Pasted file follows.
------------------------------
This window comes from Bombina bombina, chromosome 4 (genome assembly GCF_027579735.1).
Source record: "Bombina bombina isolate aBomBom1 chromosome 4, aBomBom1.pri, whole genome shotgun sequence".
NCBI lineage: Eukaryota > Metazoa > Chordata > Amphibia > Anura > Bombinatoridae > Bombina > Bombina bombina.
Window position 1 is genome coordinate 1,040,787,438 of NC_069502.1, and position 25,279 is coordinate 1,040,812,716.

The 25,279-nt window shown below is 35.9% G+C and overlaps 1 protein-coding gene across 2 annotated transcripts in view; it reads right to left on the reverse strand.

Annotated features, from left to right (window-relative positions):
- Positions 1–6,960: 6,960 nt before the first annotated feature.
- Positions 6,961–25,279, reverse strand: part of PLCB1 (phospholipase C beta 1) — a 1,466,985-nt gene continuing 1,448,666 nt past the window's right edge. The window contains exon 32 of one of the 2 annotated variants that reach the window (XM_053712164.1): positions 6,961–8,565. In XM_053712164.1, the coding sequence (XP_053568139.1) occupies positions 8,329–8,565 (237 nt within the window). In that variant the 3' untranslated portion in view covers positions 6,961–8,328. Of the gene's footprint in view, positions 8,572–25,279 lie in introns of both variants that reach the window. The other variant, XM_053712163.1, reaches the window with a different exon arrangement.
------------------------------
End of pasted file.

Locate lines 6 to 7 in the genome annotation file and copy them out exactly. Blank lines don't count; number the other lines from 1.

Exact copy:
Annotated features, from left to right (window-relative positions):
- Positions 1–6,960: 6,960 nt before the first annotated feature.